However, he still enjoyed acting and, while studying at Leeds College of Art, performed in amateur dramatics. After the playwright Alan Ayckbourn directed the society in a production of his play Mr Whatnot, he invited the teenager to spend the summer as an actor and assistant stage manager at the Scarborough Library Theatre, of which he had just become artistic director.

Ayckbourn recalled discovering "an actor of strength, extraordinary natural technical ability, wit and truth". As a result, Peck made his professional acting debut in Scarborough and subsequently performed in repertory theatre in Exeter.

Returning to London, in 1974, he landed a part in Lindsay Anderson's production of Life Class, by the Wakefield miner's son David Storey. The play, which drew on Storey's own experience of art college, opened there before transferring to the West End. Peck was clearly on his way and, after a spell at Birmingham Rep, he joined the Royal Shakespeare Company at Stratford-upon-Avon for a nine-year stint (1975-84) during which his roles included Macbeth, Iago, Kent, Malvolio, Caliban and Lear, and he worked with directors such as Ronald Eyre and Trevor Nunn.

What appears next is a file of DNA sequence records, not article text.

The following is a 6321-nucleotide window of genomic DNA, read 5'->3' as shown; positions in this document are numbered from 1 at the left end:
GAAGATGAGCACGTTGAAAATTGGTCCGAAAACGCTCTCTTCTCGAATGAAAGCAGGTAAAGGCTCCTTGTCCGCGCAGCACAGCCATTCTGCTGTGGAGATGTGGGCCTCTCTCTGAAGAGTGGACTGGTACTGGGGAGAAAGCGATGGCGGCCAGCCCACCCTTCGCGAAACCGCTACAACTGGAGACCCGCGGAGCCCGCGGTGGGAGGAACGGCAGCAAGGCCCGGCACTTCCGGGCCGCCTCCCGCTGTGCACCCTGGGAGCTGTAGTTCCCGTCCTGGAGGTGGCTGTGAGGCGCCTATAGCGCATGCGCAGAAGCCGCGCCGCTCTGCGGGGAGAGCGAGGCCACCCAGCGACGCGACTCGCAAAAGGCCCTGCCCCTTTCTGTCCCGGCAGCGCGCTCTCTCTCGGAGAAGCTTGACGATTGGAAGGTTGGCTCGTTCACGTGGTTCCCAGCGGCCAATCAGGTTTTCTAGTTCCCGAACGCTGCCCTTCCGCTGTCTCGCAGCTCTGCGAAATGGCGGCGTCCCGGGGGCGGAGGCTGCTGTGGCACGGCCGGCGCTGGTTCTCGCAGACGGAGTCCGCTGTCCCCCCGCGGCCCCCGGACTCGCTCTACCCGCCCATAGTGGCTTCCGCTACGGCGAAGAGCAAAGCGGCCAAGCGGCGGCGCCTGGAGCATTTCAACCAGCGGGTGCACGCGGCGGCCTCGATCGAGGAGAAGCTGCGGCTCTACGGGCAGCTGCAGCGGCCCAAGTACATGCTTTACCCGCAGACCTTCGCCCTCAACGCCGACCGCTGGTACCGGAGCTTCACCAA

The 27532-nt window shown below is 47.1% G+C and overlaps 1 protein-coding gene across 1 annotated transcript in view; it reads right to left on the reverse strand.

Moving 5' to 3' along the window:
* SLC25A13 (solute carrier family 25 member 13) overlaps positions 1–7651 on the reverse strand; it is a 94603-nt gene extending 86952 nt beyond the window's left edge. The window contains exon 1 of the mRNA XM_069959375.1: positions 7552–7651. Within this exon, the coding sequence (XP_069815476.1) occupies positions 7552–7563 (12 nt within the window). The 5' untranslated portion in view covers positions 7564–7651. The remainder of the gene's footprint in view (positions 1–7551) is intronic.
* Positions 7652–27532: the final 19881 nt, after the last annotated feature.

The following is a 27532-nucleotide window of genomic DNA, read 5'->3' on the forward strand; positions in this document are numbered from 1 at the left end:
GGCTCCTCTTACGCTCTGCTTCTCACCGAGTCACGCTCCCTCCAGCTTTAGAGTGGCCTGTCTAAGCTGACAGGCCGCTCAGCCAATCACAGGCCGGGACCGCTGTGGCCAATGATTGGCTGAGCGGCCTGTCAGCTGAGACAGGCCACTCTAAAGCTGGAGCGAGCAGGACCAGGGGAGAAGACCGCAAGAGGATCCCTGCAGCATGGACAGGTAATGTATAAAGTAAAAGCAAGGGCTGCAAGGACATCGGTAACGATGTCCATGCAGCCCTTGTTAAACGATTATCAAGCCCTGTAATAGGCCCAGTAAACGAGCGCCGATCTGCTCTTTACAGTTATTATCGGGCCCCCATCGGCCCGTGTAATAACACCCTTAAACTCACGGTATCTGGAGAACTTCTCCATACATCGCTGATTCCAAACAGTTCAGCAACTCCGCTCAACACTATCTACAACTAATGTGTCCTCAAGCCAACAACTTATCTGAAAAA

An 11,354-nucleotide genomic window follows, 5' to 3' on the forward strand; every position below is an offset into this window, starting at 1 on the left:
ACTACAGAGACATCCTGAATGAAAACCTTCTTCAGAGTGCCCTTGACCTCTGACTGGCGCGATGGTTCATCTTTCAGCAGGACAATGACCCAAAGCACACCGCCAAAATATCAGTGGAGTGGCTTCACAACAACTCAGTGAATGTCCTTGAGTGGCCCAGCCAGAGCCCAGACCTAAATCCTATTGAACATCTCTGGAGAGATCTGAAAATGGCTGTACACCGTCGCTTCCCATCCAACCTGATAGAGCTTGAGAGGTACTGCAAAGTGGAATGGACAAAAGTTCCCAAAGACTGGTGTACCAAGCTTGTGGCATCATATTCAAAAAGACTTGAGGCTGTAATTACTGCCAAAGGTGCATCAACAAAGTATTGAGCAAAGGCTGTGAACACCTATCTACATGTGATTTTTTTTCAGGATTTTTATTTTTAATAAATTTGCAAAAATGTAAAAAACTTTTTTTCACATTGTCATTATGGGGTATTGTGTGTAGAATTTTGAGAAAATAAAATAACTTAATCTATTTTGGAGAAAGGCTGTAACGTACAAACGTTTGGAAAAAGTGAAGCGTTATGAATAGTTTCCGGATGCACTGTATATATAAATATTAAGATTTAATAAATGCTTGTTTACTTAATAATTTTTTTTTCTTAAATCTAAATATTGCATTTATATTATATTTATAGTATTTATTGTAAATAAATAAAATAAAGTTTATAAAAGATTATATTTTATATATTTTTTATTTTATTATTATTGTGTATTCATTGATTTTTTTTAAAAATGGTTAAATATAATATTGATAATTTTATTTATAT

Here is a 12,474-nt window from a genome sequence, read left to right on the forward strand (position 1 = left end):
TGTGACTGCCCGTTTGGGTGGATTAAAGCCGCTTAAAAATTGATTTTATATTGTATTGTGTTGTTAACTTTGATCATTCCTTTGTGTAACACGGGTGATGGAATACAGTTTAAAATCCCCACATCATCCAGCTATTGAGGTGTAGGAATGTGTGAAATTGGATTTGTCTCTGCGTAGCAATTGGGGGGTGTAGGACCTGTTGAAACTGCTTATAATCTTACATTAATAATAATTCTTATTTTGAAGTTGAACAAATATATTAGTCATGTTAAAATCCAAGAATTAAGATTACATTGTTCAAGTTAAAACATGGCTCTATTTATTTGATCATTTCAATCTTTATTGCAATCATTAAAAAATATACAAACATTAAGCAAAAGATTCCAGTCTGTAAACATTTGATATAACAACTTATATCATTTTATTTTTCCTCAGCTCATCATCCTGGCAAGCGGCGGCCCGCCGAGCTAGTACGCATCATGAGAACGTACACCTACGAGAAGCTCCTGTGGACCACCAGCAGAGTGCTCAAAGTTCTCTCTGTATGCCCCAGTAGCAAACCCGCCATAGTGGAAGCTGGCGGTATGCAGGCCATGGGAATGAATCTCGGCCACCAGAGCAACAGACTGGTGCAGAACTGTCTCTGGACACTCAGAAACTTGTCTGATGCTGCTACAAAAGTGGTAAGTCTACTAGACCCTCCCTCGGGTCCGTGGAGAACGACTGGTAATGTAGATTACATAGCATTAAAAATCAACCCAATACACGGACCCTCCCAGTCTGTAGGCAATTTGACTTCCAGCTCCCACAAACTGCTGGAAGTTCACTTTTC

While with the RSC, Peck made his first screen appearances. He could be seen credited simply as "Customer" in the Ronnie Barker sitcom Open All Hours and as "Ron" in an episode of Rising Damp. More significantly, he acted in Alan Bennett's television play Sunset Across the Bay (1975), directed by Stephen Frears, and played Macduff in a television production of Macbeth (1979), repeating one of his RSC roles.

He also gained film experience as a police inspector in Royal Flash (1975) and a minister in Bird of Prey 2 (1984). His two contrasting roles in the celebrated RSC four-act, nine-hour production of Charles Dickens's "Yorkshire novel", Nicholas Nickleby (1981) - John Browdie and Sir Mulberry Hawk, the hero and the villain - were seen in the television film The Life and Adventures of Nicholas Nickleby (1982), screened in Channel 4's first weeks on the air.